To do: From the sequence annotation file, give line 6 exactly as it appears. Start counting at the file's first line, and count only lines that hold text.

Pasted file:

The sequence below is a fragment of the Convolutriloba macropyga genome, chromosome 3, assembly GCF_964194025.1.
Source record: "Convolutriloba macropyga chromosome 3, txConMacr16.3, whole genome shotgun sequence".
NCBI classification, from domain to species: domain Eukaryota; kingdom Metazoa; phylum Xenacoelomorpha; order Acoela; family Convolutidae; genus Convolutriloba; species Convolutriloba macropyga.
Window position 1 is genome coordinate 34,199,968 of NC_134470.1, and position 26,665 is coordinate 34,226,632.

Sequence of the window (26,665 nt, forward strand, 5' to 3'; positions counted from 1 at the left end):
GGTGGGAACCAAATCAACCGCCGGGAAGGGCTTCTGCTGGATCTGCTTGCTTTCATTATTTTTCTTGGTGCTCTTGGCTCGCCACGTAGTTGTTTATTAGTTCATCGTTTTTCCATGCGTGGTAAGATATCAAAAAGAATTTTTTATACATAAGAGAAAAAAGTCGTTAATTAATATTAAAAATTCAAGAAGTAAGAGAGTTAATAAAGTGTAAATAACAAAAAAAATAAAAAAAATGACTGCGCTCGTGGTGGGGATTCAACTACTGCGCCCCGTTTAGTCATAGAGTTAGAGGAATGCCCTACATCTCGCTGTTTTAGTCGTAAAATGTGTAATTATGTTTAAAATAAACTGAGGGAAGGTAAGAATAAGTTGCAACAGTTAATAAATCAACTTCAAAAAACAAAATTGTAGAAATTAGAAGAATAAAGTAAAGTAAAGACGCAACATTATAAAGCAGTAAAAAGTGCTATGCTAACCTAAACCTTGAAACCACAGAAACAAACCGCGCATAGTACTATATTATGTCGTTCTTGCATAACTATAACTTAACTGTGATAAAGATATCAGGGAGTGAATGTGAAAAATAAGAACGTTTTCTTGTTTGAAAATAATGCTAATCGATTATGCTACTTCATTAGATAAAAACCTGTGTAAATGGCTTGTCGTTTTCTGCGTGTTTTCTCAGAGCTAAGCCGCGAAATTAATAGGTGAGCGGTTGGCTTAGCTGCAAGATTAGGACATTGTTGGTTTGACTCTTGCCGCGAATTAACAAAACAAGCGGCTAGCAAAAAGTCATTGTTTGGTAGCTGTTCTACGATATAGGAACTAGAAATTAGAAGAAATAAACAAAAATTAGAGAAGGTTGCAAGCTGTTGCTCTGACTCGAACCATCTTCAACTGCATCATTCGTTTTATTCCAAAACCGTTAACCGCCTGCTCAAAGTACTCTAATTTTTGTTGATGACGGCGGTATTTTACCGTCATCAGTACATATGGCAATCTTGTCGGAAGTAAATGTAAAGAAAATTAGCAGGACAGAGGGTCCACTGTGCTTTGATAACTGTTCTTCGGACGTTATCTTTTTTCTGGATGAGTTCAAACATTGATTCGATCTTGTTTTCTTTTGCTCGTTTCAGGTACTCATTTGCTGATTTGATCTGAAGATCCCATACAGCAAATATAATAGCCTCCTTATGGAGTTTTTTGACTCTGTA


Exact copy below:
GGTGGGAACCAAATCAACCGCCGGGAAGGGCTTCTGCTGGATCTGCTTGCTTTCATTATTTTTCTTGGTGCTCTTGGCTCGCCACGTAGTTGTTTATTAGTTCATCGTTTTTCCATGCGTGGTAAGATATCAAAAAGAATTTTTTATACATAAGAGAAAAAAGTCGTTAATTAATATTAAAAATTCAAGAAGTAAGAGAGTTAATAAAGTGTAAATAACAAAAAAAATAAAAAAAATGACTGCGCTCGTGGTGGGGATTCAACTACTGCGCCCCGTTTAGTCATAGAGTTAGAGGAATGCCCTACATCTCGCTGTTTTAGTCGTAAAATGTGTAATTATGTTTAAAATAAACTGAGGGAAGGTAAGAATAAGTTGCAACAGTTAATAAATCAACTTCAAAAAACAAAATTGTAGAAATTAGAAGAATAAAGTAAAGTAAAGACGCAACATTATAAAGCAGTAAAAAGTGCTATGCTAACCTAAACCTTGAAACCACAGAAACAAACCGCGCATAGTACTATATTATGTCGTTCTTGCATAACTATAACTTAACTGTGATAAAGATATCAGGGAGTGAATGTGAAAAATAAGAACGTTTTCTTGTTTGAAAATAATGCTAATCGATTATGCTACTTCATTAGATAAAAACCTGTGTAAATGGCTTGTCGTTTTCTGCGTGTTTTCTCAGAGCTAAGCCGCGAAATTAATAGGTGAGCGGTTGGCTTAGCTGCAAGATTAGGACATTGTTGGTTTGACTCTTGCCGCGAATTAACAAAACAAGCGGCTAGCAAAAAGTCATTGTTTGGTAGCTGTTCTACGATATAGGAACTAGAAATTAGAAGAAATAAACAAAAATTAGAGAAGGTTGCAAGCTGTTGCTCTGACTCGAACCATCTTCAACTGCATCATTCGTTTTATTCCAAAACCGTTAACCGCCTGCTCAAAGTACTCTAATTTTTGTTGATGACGGCGGTATTTTACCGTCATCAGTACATATGGCAATCTTGTCGGAAGTAAATGTAAAGAAAATTAGCAGGACAGAGGGTCCACTGTGCTTTGATAACTGTTCTTCGGACGTTATCTTTTTTCTGGATGAGTTCAAACATTGATTCGATCTTGTTTTCTTTTGCTCGTTTCAGGTACTCATTTGCTGATTTGATCTGAAGATCCCATACAGCAAATATAATAGCCTCCTTATGGAGTTTTTTGACTCTGTA